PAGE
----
The delicately pretty debut from Wolftron breaks few new boundaries but provides a generally palatable array of chamber pop and lush atmosphere. But its aspirations far outweigh its production, much to the detriment of its stellar singer and melodic vocal harmonies.
Fronted by 23-year-old Kenny Choi, the precocious lead singer and songwriter, Wolftron tucks a teen-drama-ready emotional openness into a heavily reverbed environment. The swishy breaths between lines on “Uglybird” are accented by the spacious recording, robbing the whispered confessional vocals of any sense of intimacy.
Despite gallants attempts at string arrangements (which largely fall flat and often tip the scale uncomfortably toward schmaltz) and lush vocal harmonies (which usually succeed), there’s of note on Flesh and Fears aside from Choi’s gorgeous, rich tenor. Sensitive but rarely cloying, Choi’s voice keeps the listener engaged even though his lyrics rarely do.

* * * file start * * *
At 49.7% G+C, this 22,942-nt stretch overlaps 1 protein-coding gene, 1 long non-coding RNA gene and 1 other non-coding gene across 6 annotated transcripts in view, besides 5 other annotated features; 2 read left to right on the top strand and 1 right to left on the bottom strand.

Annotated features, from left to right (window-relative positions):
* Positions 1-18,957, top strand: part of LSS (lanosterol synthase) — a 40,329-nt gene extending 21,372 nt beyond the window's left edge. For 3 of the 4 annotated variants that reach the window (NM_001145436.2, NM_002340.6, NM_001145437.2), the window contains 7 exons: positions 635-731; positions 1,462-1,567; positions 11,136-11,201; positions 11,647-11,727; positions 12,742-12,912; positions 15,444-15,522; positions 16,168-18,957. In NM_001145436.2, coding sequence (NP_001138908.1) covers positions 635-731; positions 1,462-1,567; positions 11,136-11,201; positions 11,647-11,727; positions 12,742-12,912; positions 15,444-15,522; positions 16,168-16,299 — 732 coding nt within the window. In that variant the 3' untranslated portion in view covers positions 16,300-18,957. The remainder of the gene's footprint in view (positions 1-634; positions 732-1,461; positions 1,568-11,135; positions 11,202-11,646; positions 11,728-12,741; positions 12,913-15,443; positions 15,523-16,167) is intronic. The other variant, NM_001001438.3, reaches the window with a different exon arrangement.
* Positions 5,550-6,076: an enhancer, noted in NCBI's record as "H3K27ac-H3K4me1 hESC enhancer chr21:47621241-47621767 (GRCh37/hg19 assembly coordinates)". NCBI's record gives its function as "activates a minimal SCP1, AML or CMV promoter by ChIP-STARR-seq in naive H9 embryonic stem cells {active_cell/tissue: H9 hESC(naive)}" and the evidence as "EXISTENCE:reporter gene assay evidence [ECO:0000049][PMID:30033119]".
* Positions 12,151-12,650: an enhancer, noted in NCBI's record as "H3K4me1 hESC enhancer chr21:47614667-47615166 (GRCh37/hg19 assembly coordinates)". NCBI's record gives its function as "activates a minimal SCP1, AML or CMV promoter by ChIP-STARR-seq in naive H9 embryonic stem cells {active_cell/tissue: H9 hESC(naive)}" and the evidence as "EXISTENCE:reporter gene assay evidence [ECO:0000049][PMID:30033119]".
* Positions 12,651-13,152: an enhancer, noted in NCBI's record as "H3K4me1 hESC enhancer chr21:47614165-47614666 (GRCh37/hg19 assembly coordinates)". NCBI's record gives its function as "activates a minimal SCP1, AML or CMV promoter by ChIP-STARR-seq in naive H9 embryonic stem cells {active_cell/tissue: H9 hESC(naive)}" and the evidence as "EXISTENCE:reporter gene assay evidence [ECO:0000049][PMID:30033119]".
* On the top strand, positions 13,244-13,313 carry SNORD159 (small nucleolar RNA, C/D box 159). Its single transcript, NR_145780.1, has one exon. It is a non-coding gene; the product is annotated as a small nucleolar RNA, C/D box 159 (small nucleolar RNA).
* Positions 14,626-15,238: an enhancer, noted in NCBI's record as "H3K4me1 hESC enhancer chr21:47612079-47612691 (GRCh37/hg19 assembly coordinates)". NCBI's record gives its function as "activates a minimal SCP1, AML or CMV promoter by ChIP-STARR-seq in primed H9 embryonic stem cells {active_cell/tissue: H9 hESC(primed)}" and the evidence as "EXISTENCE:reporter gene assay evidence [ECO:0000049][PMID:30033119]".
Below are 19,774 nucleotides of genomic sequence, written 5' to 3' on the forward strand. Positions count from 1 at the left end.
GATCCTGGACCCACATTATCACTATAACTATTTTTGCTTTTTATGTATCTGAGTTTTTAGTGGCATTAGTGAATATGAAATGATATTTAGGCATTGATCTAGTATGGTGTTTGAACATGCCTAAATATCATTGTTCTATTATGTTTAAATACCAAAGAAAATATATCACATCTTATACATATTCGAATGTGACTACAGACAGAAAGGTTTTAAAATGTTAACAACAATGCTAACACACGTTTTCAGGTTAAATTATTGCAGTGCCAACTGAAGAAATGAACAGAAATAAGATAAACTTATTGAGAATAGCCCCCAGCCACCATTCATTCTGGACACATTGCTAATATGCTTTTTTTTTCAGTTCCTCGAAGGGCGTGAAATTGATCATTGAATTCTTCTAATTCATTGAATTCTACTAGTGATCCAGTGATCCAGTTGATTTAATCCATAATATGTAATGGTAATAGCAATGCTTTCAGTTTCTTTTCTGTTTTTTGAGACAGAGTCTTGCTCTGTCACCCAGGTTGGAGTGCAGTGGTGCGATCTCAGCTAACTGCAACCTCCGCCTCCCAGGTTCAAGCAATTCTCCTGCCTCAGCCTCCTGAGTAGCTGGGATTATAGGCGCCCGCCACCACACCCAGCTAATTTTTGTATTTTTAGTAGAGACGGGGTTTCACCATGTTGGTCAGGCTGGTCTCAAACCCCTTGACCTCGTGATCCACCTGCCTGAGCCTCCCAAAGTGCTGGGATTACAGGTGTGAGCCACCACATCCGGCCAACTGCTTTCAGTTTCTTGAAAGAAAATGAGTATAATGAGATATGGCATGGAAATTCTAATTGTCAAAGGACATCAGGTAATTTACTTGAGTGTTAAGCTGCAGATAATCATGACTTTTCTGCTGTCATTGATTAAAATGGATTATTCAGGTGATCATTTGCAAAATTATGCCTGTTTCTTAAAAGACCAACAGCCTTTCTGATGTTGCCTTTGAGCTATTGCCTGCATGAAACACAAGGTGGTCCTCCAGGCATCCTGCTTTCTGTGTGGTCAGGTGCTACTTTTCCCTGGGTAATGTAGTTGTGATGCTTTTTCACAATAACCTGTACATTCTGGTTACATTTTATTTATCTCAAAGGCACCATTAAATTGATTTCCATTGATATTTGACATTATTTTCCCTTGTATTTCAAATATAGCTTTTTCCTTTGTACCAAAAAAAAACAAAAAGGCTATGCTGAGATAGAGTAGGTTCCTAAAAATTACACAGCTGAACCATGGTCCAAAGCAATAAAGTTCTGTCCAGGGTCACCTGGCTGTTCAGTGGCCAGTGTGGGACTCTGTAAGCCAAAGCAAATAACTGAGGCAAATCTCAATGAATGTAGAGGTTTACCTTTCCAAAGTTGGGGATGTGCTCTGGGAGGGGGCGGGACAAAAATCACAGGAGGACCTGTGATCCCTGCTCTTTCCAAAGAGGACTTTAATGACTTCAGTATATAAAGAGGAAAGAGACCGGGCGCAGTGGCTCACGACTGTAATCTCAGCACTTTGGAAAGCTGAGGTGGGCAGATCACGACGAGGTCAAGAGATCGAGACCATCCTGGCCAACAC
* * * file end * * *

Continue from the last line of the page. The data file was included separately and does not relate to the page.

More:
Ultimately, Wolftron’s attempts to hide slick-sheened chamber-pop sensibilities behind the more modish reverb-heavy airiness are not fully convincing. The band would benefit by simplifying the backing arrangements and production, stripping away the strings and My Morning Jacket-like reverb levels and letting its core strengths shine.